No Health without Mental Health: How Coronavirus Has Put a Spotlight on Mental Health in the Workplace
Many of us are anxious, agitated, scared, and depressed. The endless barrage of alerts on our phones, computers, and on the news, are constant reminders that as a collective, this pandemic is not yet old news.
As parts of Malaysia settle into another movement restriction to help flatten the curve for the second time, we are once again faced with the realities of working and learning from home, being hyper-vigilant with our physical health, as well as the economic implications of the ongoing restrictions.
According to World Health Statistics 2017, anxiety and depression affects more than 60 million people living in Southeast Asia, but as employees look to their employers for guidance or help during these troubling times, many are realising that the culture, benefits, and programs in place do not adequately address growing mental health concerns.
Mercer’s 2020 Global Talent Trends Study indicates that only 14% of the executives surveyed have reached out to employees to understand what they are thinking and feeling about the insidious and conspicuous widespread psychological traumas brought on by social isolation, economic anxiety, and worry about what’s to come next during this pandemic.
Inadequate health and safety policies as well as poor communication and management practices are two of the biggest contributors to increased workplace anxiety.
While it is not out of the ordinary for employee benefit plans to cover physical health, our psychological wellbeing is still taboo in the workplace, often treated as a personal or unprofessional matter to be navigated outside of work. Speaking out or communicating about mental health struggles is feared to result in negative consequences such as a lack of trust in capabilities, sidelining employees, and isolating them even more. On-site stress management programs such as counselling or mindfulness and meditation may seem like overly-innovative investments, but the issue of access remains. How does someone working from home engage the support they need?
We are struggling with loneliness, overload from juggling home and work responsibilities simultaneously, grief, and the increasing fear that with more economic turmoil, our jobs are not secure. COVID-19 has created an elevated sense of urgency for companies to take more stock in their employees as mental health is no longer an issue that can be set aside for a later date.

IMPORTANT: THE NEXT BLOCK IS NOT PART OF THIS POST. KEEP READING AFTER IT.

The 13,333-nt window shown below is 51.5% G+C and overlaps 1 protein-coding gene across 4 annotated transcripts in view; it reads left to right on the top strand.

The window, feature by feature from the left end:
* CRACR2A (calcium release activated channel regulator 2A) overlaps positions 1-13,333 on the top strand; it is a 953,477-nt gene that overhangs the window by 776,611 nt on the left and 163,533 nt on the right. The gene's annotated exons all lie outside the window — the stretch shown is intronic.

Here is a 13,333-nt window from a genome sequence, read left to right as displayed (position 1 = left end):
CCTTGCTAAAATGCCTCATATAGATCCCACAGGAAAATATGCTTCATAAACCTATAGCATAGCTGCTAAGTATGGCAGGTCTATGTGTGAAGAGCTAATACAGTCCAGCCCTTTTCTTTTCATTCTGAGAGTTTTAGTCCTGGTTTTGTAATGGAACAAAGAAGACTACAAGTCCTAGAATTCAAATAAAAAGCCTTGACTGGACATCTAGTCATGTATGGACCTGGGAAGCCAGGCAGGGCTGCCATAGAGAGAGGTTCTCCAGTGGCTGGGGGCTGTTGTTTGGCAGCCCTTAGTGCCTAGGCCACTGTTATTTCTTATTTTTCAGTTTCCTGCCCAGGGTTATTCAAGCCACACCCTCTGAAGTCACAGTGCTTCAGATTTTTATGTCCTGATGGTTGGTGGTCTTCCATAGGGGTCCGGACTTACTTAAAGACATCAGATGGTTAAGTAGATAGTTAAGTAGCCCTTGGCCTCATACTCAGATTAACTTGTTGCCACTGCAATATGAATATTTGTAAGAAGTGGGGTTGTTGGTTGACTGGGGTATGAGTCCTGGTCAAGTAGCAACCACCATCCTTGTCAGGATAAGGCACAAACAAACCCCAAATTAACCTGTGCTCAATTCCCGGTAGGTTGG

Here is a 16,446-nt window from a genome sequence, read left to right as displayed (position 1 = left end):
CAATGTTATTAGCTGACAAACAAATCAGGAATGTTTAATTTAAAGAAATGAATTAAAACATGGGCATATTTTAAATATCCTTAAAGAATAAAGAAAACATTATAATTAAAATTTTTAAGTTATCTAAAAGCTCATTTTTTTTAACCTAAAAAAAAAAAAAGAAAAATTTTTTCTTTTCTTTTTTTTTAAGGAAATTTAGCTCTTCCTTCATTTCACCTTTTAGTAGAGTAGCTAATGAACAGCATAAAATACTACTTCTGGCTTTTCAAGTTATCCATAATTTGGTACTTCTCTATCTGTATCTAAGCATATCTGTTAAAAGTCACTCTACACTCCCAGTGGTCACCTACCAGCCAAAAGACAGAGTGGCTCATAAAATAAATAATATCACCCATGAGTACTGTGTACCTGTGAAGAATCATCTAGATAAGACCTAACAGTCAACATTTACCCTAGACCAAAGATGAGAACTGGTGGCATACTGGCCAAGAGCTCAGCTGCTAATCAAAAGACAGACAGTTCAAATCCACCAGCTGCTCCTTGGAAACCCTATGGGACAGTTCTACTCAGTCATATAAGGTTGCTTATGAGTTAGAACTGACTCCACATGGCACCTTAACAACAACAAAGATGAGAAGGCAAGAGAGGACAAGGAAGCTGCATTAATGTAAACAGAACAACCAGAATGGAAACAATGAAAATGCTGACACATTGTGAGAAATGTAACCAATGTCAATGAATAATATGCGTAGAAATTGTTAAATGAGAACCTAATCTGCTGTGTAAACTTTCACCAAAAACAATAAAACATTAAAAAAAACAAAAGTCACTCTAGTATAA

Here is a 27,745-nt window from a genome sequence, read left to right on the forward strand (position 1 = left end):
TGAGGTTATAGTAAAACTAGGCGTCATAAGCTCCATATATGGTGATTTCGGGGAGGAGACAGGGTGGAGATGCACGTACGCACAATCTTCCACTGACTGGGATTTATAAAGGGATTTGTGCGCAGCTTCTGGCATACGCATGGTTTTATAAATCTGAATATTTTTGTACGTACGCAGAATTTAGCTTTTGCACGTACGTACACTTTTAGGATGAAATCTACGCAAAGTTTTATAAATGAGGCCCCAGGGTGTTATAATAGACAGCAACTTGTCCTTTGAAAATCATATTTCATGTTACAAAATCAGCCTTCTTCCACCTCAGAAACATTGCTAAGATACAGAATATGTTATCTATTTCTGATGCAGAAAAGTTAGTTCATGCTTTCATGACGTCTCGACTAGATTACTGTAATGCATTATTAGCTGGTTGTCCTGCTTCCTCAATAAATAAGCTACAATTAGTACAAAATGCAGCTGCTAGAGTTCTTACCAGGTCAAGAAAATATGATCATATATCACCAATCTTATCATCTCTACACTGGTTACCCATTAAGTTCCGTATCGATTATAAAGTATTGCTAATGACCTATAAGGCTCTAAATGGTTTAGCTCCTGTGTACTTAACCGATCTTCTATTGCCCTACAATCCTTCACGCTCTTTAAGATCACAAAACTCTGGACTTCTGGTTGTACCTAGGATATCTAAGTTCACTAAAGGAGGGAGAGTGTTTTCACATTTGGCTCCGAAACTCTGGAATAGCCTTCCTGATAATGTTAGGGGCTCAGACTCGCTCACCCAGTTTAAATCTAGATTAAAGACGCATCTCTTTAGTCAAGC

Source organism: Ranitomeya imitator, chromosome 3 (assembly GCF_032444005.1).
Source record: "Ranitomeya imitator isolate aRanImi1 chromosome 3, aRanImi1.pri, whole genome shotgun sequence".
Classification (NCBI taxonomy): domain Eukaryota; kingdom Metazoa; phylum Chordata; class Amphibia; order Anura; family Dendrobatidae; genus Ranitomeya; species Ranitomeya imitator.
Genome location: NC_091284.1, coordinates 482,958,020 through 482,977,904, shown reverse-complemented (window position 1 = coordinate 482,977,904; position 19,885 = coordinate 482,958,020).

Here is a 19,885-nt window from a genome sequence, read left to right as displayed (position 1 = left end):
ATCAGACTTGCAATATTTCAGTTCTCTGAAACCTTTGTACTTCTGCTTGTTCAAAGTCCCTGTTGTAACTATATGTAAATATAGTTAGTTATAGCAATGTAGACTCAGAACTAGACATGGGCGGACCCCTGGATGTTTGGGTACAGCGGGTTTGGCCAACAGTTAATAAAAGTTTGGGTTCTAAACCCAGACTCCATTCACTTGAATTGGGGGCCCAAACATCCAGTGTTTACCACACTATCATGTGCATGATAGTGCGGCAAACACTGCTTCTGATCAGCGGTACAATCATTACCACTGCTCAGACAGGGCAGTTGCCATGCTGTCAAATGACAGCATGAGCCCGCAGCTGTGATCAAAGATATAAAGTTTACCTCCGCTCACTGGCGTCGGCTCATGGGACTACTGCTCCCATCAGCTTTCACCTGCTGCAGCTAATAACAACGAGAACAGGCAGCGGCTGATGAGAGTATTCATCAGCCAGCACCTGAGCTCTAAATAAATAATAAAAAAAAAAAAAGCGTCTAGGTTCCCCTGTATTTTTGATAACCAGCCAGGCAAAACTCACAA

This pandemic is a turning point for mental health in Malaysia.
While a lot of the strategy to adapt to the current need includes training managers, encouraging empathy and support, building community, positivity tips on how to cope and more, many employers risk maladapting to the “new normal” due to a lack of resources or having nowhere to turn to for supporting themselves.
Platforms like Naluri are pioneering cost-effective and convenient digital therapeutic programs that can be personalised by leading healthcare professionals and coaches to the individual emotional, mental, and physical needs of each employee. Daily modules, direct access to health coaches and therapists, digital journals and more, work cohesively to create a scalable program that provides participants with the tools and support needed to build long-term healthy habits. This in turn promises to assist employers in managing the mental health struggles of employees that are prevalent in the workplace.
What else are you utilising to mitigate the work-life stressors of your employees during this pandemic?
For more information about Naluri and its suite of tools for employee wellness, reach out to firstname.lastname@example.org
- Writen by:
- Chloe Pharamond